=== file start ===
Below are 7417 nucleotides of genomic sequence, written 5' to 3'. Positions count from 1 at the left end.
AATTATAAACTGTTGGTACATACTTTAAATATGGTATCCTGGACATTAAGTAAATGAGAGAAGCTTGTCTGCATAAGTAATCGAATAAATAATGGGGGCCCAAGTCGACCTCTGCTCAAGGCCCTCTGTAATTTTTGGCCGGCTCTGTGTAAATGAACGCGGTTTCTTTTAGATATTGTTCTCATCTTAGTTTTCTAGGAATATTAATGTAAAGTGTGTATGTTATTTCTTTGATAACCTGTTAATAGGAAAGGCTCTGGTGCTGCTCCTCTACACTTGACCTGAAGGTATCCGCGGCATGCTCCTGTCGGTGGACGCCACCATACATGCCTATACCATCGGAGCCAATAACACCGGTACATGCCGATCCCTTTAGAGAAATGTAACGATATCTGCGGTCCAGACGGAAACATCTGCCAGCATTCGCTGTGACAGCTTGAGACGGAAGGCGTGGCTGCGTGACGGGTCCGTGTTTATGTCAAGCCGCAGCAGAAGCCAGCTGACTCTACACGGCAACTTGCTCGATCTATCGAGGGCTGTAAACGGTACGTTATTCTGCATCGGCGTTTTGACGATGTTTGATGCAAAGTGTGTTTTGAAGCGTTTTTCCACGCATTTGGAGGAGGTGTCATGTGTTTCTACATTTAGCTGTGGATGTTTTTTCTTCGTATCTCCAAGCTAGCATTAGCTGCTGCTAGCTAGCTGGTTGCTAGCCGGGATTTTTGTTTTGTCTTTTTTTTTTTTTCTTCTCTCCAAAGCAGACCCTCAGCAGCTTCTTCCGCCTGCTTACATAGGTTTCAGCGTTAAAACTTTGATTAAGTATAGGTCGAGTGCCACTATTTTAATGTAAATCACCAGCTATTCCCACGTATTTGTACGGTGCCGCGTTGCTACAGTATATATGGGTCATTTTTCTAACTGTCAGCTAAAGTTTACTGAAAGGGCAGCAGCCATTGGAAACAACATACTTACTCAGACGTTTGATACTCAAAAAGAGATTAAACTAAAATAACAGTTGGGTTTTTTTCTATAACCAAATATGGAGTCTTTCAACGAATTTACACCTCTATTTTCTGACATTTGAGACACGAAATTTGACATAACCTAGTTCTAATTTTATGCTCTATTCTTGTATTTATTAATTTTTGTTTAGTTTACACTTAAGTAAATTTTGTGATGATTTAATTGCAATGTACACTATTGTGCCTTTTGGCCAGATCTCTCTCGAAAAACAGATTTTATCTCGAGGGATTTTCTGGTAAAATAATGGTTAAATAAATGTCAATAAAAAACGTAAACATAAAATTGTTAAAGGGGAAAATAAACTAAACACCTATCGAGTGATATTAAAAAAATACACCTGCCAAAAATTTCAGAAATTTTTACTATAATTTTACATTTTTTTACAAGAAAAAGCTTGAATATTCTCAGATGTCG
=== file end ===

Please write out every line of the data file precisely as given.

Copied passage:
Below are 7417 nucleotides of genomic sequence, written 5' to 3'. Positions count from 1 at the left end.
AATTATAAACTGTTGGTACATACTTTAAATATGGTATCCTGGACATTAAGTAAATGAGAGAAGCTTGTCTGCATAAGTAATCGAATAAATAATGGGGGCCCAAGTCGACCTCTGCTCAAGGCCCTCTGTAATTTTTGGCCGGCTCTGTGTAAATGAACGCGGTTTCTTTTAGATATTGTTCTCATCTTAGTTTTCTAGGAATATTAATGTAAAGTGTGTATGTTATTTCTTTGATAACCTGTTAATAGGAAAGGCTCTGGTGCTGCTCCTCTACACTTGACCTGAAGGTATCCGCGGCATGCTCCTGTCGGTGGACGCCACCATACATGCCTATACCATCGGAGCCAATAACACCGGTACATGCCGATCCCTTTAGAGAAATGTAACGATATCTGCGGTCCAGACGGAAACATCTGCCAGCATTCGCTGTGACAGCTTGAGACGGAAGGCGTGGCTGCGTGACGGGTCCGTGTTTATGTCAAGCCGCAGCAGAAGCCAGCTGACTCTACACGGCAACTTGCTCGATCTATCGAGGGCTGTAAACGGTACGTTATTCTGCATCGGCGTTTTGACGATGTTTGATGCAAAGTGTGTTTTGAAGCGTTTTTCCACGCATTTGGAGGAGGTGTCATGTGTTTCTACATTTAGCTGTGGATGTTTTTTCTTCGTATCTCCAAGCTAGCATTAGCTGCTGCTAGCTAGCTGGTTGCTAGCCGGGATTTTTGTTTTGTCTTTTTTTTTTTTTCTTCTCTCCAAAGCAGACCCTCAGCAGCTTCTTCCGCCTGCTTACATAGGTTTCAGCGTTAAAACTTTGATTAAGTATAGGTCGAGTGCCACTATTTTAATGTAAATCACCAGCTATTCCCACGTATTTGTACGGTGCCGCGTTGCTACAGTATATATGGGTCATTTTTCTAACTGTCAGCTAAAGTTTACTGAAAGGGCAGCAGCCATTGGAAACAACATACTTACTCAGACGTTTGATACTCAAAAAGAGATTAAACTAAAATAACAGTTGGGTTTTTTTCTATAACCAAATATGGAGTCTTTCAACGAATTTACACCTCTATTTTCTGACATTTGAGACACGAAATTTGACATAACCTAGTTCTAATTTTATGCTCTATTCTTGTATTTATTAATTTTTGTTTAGTTTACACTTAAGTAAATTTTGTGATGATTTAATTGCAATGTACACTATTGTGCCTTTTGGCCAGATCTCTCTCGAAAAACAGATTTTATCTCGAGGGATTTTCTGGTAAAATAATGGTTAAATAAATGTCAATAAAAAACGTAAACATAAAATTGTTAAAGGGGAAAATAAACTAAACACCTATCGAGTGATATTAAAAAAATACACCTGCCAAAAATTTCAGAAATTTTTACTATAATTTTACATTTTTTTACAAGAAAAAGCTTGAATATTCTCAGATGTCG